This is a re-visitation of a post I wrote for my 79th birthday in 2010. It’s instructive for me to realize that for the most part, what I said then still holds some truth today.
Yet Another Birthday Rumination
21. November 2010 ·
I promised myself, a long time ago, that if I should become an old person, I would not ruminate about being old. The reason I made this promise was that all the old people I knew were always talking about being old and it was depressing and boring. Well, now that I am actually old, I find that the thing I know most about (and about which I have ample documentation) is the business of being old. Of course, I could just keep my mouth shut. Alas, though I have lived a long time, and though I have always dreamed of being one of those silent mysterious types, I have not learned the lesson of reticence, much to the regret of the few close friends I have left.
Hardly a birthday goes by that I do not mark the passing of another old friend. This is the hardest part. I have said before, that a high school buddy of mine puts u a web site and lists the passing of class members as that happens. I moved away from the old home town soon after high school and therefore do not have an on-going experience with these people who are hardly more than yearbook memories, but who were then friends and acquaintances – school mates. He posts pictures of their gatherings, which are more instructive than looking into a mirror. I want to say, “My god those people look old”!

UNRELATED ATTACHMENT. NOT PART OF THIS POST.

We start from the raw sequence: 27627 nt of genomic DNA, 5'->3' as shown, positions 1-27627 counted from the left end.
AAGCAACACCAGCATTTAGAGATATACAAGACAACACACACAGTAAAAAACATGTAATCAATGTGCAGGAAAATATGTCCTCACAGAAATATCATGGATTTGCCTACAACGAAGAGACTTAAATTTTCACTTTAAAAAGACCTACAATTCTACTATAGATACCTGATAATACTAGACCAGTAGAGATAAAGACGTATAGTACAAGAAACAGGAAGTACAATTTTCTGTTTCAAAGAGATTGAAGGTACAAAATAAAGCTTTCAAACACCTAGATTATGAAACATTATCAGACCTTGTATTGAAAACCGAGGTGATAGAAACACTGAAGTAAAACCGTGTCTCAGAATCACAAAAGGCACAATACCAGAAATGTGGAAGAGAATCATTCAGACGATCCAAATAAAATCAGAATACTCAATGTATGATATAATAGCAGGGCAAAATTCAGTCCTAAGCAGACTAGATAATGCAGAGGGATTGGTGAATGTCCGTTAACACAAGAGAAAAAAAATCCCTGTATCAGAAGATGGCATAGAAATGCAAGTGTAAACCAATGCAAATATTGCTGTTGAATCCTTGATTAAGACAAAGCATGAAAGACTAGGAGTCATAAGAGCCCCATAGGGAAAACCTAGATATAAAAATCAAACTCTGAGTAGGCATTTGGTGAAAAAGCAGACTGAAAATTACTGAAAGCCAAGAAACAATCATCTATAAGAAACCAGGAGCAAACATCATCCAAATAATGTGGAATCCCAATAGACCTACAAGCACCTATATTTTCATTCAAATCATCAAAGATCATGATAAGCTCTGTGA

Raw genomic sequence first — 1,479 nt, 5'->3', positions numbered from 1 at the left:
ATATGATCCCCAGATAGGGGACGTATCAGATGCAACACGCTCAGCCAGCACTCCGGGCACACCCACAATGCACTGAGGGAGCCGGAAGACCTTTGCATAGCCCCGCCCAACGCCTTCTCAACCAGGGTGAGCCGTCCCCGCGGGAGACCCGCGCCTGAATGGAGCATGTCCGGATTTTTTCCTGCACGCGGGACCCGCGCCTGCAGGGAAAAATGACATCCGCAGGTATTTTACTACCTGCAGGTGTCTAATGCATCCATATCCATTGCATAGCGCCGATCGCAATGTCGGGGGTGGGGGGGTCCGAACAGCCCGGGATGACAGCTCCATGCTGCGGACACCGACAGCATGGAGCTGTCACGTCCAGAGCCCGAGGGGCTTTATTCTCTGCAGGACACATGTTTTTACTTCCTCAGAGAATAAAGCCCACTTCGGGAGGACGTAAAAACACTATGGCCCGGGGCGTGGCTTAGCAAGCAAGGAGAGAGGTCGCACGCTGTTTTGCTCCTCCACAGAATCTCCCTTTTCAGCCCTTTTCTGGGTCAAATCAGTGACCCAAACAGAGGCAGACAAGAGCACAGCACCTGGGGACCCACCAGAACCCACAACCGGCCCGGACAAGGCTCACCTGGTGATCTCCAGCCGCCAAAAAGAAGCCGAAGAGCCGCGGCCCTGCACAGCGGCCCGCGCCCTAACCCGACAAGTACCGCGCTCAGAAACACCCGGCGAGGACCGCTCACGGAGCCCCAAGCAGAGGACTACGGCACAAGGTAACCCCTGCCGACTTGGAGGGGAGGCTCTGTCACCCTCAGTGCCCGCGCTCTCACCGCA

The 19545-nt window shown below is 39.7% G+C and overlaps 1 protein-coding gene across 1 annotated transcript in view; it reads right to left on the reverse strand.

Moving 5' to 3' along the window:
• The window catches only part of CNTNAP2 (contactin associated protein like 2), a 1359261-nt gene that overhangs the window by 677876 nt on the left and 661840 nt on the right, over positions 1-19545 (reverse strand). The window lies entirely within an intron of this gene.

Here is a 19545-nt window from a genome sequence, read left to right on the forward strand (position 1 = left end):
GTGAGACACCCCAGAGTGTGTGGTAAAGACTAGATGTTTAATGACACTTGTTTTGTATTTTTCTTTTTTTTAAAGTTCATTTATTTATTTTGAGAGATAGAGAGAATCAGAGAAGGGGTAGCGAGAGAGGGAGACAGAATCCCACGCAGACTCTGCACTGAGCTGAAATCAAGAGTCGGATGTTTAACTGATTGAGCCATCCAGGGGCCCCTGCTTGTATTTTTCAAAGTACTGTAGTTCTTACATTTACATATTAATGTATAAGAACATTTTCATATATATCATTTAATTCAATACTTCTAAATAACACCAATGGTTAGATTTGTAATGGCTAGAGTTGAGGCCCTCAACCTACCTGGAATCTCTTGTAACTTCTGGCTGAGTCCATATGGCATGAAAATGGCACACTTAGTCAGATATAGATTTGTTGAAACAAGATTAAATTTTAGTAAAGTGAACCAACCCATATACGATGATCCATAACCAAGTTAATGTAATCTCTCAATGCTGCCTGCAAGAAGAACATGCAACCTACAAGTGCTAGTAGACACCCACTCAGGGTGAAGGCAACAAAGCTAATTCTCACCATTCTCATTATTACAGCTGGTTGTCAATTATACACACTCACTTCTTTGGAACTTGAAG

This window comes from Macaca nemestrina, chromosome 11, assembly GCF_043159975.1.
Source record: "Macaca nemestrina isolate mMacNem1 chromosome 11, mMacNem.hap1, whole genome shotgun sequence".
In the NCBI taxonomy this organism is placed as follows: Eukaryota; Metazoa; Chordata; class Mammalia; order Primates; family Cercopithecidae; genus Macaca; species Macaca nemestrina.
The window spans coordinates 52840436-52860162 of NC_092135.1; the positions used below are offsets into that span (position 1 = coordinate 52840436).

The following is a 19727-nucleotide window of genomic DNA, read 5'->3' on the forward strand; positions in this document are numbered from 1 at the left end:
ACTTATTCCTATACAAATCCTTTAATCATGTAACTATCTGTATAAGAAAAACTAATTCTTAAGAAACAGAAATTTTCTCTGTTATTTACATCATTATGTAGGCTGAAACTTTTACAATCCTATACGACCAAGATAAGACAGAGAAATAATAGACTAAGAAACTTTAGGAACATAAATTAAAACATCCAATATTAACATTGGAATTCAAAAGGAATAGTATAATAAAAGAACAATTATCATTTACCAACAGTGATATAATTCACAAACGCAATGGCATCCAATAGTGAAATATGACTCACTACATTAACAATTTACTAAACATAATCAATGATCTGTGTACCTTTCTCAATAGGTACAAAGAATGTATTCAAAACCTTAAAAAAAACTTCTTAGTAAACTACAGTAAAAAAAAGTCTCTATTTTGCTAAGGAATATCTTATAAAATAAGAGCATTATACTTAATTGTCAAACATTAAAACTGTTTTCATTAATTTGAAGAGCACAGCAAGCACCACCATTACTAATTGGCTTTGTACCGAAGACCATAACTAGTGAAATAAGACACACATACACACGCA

The body is the world’s most eloquent professor of gerontology. You don’t even have to take notes: it’s a continually updating notepad. You just have to “read” it. I sometimes think I am being singled out as a kind of test bed for ailments. Then I walk through a modern drug store and see evidence that I am only one of millions who are falling apart. You can tell how things are going with your neighbors by looking at the size of the different displays. Pain relief is perhaps one of the biggest sections. Then comes the 3 C’s, coughs, colds and congestion. Close behind is irregularity. Although this doesn’t cover the entire spectrum of aging complaints, it’s instructive.
I’ve noticed that mature people don’t give a damn who sees them “shopping” for pain medicine, or a more effective laxative, or a cold medicine. It’s part of the life. By the way I never see mature people shopping the condom section. I’ve never seen anyone shopping the condom section. Remember when you could only get them by asking for them?
I met an old friend in the grocery store yesterday. As we talked, it became apparent that we both suffered from hearing loss. We compared hearing aids. I had just purchased a packet of batteries. Later in the evening one of my batteries died and I replaced it with a new battery and discovered that it was the wrong size. This morning the other one died. As I sit here I am stone deaf. I remember having hearing so acute that it kept me awake at night. I think that’s all I’m going to say about what I can remember doing, There’s no space for that.
I am a lucky men. I can walk without assistance, and eat most anything, still handle good liquor and, after several medical interventions, see quite well. I’ll get up in a moment and go downtown to exchange these batteries, and check, hopefully, for a possible breakthrough in the irregularity section.
Same time next year?